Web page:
Lessons From WWDC 97

By David Morgenstern  |  Posted 2007-02-08 Print this article Print

As I mentioned at the top of the story, the 1997 reorganization created a stir inside and outside Apple. It was announced at the Apple shareholders meeting in the first full week of Feb. R&D and marketing organizations were moved around among the top brass. Then CEO, Gil Amelio, said the company would trim $400 million in R&D expenses and administrative overhead. Analysts expected cuts of 2,000 to 3,000 employees.
At the meeting that attended, Amelio told the gathering of shareholders and employees that Apple "had to get smaller before we can get bigger."
But how much smaller? A month later, the other step fell and Apple announced the actual cuts. In addition to the 4,100 person layoffs, Apple killed a long list of technologies and products including Mac OS programming tools, its OpenDoc bento-style component document environment; the CyberDog internet application suite; the Open Transport TCP/IP networking framework; and many others. Some of these products, such as OpenDoc and CyberDog, were seen as strategic platforms for third-party developers, particularly ISVs. Do you dare to take eWEEK.coms Apple trivia challenge in honor of the companys 30th anniversary? Click here to read more. Apple R&D was mostly gutted as well. The company had long-standing groups researching all kinds of things, including agent technology, mobile devices, interfaces and buses (remember that IEEE 1394 FireWire was started at Apple). Actually, other cuts occurred later in the year and beyond. For example, this first round left the Newton effort untouched. It was killed in Feb. 1998. Just a couple of months later in mid-May 1997, Apple held its developer conference and laid out its OS roadmap. The big plan was called Rhapsody, which would include a set of "Yellow Box" APIs derived from NeXT OpenStep that would run on PowerPC and Intel processors. Developers were pushed towards Rhapsody, even though almost all customers were using the Classic Mac OS. There were many questions and concerns as might be imagined. Developers were mainly worried on all the work that would be needed to rewrite their products and the foreseeable total lack of customers for this new OS. This Rhapsody Yellow Box plan couldnt hold and a year later, Apple returned to the WWDC with a revamped strategy for Mac OS X. It provided "Carbon" APIs that let Mac programs gain the stability features offered by the Unix-based OS. This improved legacy approach, along with the compatibility "Blue Box" module, pleased Mac developers and customers. Back in 1997, Steve Jobs wandered to a back room at the conference and held an impromptu "fireside chat" with developers. He was still just the co-founder then; Amelio was still the CEO. Unlike the carefully staged events where hes seen nowadays, this was just him talking off the cuff, unscripted. Can Apple succeed without Steve Jobs at the helm? Click here to read more. During this discussion, Jobs expressed a number of watchwords that the company has more or less held to over the past decade. For example, he was heckled by a developer who said that Jobs didnt know anything about fixing Apples problems. Jobs responded by admitting that the heckler was probably right. At the same time, he brought the discussion around to customer values. "Youve got to start with the customer experience and work back to the technology—not the other way around. Ive probably made this mistake more than anybody, and Ive got the scar tissue to prove it," Jobs said. Addressing developer concerns about the killing of popular frameworks such as OpenDoc, he said he was sorry for being "one of the people who put a bullet in your technology." This harsh talk didnt sit well with some in the audience. But notice that Jobs wasnt sorry about the decision, rather about of being the decider. OpenDoc and CyberDog may be fine technologies but they were to be put down: Bang, bang. To Jobs, Apple needed to focus, and "focusing is about saying no." Besides, he continued, "the rest of the world wasnt going to use OpenDoc anyway, so why should Apple do it?" Now, you have to smile at that statement, made before a crowd of Apple developers and users in 1997. The rest of the industry was telling Mac users why bother with a computing platform the rest of the world doesnt use. Still, over the years Apple has expanded its support of industry standards in software and hardware. According to Jobs at the time, Apple shouldnt be perceived as different; rather, "its important that Apple is perceived as better." This last note may be the pitch at the WWDC coming in June. With its Intel transition behind it, Apple hardware is as close as its ever been to its PC competition. And with 50 percent of Mac customers saying theyve switched to Apple hardware and software from Windows XP, Apple seems to have turned around some of the perception part of the equation. The new question will be, "Can this all continue when Leopard faces up against Windows Vista?" Check out eWEEK.coms for the latest news in desktop and notebook computing.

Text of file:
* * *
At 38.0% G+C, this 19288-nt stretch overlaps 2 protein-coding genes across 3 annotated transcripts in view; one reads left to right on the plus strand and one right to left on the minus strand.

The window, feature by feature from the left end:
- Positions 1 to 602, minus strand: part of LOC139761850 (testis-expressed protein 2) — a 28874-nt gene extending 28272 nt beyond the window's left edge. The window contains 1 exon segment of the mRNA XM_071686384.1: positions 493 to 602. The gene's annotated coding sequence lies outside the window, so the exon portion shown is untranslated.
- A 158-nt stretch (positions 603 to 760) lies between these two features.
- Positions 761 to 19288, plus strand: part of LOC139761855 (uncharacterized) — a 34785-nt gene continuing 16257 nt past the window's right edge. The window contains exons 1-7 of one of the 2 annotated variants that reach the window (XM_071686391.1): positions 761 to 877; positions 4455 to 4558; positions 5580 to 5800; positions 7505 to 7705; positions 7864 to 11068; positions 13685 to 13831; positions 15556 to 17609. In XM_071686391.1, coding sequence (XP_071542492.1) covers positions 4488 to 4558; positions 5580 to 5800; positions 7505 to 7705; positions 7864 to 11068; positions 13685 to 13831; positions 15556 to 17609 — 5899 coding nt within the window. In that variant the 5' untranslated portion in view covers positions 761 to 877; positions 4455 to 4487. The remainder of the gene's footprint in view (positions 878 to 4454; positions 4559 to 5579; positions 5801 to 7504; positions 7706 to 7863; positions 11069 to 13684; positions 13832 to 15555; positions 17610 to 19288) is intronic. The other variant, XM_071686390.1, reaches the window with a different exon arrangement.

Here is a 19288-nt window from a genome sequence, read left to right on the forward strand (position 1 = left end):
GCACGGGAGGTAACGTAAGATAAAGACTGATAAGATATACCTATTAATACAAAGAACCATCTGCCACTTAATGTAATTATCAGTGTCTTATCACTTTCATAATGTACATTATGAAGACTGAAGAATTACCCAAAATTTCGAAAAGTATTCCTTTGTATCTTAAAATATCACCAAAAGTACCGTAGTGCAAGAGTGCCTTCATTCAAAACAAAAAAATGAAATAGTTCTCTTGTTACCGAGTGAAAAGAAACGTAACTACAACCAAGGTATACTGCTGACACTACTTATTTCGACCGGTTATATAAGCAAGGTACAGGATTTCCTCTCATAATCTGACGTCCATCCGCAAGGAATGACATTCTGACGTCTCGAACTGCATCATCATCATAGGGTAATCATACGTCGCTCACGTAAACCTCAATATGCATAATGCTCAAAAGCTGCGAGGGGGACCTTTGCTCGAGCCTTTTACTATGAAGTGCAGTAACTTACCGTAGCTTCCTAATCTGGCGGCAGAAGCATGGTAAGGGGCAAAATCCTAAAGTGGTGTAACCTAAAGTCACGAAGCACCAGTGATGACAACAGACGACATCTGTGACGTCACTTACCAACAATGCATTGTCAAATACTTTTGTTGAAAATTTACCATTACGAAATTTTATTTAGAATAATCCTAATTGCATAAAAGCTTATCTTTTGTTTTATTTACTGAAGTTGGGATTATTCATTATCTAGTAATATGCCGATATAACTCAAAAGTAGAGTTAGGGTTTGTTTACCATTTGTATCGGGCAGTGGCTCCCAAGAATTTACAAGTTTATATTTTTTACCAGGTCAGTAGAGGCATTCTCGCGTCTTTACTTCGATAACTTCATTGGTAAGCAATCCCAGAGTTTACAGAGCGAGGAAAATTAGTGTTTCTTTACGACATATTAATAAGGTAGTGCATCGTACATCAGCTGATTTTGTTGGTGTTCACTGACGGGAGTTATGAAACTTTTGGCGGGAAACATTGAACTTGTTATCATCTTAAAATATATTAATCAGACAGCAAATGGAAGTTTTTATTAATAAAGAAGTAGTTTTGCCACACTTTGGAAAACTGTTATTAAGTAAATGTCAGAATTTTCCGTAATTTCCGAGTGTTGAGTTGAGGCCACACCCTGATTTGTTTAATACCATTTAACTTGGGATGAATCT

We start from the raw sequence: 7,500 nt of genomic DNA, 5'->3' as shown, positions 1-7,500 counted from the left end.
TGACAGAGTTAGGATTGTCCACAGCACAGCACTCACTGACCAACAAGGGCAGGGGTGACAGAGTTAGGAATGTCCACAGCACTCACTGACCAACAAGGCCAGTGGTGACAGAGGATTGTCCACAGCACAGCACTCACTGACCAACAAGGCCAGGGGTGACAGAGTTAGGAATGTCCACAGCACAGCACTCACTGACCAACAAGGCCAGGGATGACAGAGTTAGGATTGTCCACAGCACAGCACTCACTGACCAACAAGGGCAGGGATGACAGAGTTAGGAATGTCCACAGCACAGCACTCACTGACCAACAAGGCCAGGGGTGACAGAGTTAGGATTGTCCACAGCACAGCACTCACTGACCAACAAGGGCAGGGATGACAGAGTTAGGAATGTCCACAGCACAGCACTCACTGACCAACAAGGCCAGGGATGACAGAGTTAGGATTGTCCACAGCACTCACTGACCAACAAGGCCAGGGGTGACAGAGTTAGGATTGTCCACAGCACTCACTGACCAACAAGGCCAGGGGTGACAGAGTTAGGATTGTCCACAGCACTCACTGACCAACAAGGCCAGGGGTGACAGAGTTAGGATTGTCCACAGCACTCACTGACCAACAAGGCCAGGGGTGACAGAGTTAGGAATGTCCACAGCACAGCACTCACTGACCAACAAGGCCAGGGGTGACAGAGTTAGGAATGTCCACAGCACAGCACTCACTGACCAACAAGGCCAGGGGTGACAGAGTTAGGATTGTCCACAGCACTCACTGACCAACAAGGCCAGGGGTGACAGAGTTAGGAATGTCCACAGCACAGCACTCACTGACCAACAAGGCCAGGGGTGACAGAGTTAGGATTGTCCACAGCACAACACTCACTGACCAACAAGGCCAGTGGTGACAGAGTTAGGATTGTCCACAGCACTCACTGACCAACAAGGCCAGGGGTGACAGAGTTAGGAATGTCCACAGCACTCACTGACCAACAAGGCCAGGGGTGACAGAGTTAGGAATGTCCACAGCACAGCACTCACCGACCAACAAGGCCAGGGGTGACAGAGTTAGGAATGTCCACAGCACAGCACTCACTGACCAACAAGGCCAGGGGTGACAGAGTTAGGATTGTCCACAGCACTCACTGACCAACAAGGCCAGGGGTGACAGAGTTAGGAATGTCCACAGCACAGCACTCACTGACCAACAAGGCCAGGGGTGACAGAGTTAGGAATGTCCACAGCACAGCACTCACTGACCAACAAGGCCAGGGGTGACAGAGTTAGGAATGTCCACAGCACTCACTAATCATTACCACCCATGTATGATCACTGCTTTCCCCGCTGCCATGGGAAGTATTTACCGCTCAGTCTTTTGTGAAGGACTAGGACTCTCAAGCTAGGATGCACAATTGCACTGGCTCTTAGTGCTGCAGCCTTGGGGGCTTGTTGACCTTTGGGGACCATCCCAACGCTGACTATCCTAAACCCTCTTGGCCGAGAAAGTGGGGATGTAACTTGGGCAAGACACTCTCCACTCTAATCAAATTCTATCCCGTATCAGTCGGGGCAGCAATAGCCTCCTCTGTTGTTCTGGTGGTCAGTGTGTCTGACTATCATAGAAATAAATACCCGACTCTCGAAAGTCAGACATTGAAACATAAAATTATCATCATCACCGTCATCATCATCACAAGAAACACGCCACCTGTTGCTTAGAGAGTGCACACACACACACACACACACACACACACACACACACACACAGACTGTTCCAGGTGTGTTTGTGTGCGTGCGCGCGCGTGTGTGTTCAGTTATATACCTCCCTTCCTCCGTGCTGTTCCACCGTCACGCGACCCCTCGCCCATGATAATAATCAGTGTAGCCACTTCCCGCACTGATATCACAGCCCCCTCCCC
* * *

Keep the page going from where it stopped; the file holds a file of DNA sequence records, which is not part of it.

David Morgenstern is Executive Editor/Special Projects of eWEEK. Previously, he served as the news editor of Ziff Davis Internet and editor for Ziff Davis' Storage Supersite.

In 'the days,' he was an award-winning editor with the heralded MacWEEK newsweekly as well as eMediaweekly, a trade publication for managers of professional digital content creation.

David has also worked on the vendor side of the industry, including companies offering professional displays and color-calibration technology, and Internet video.

He can be reached here.


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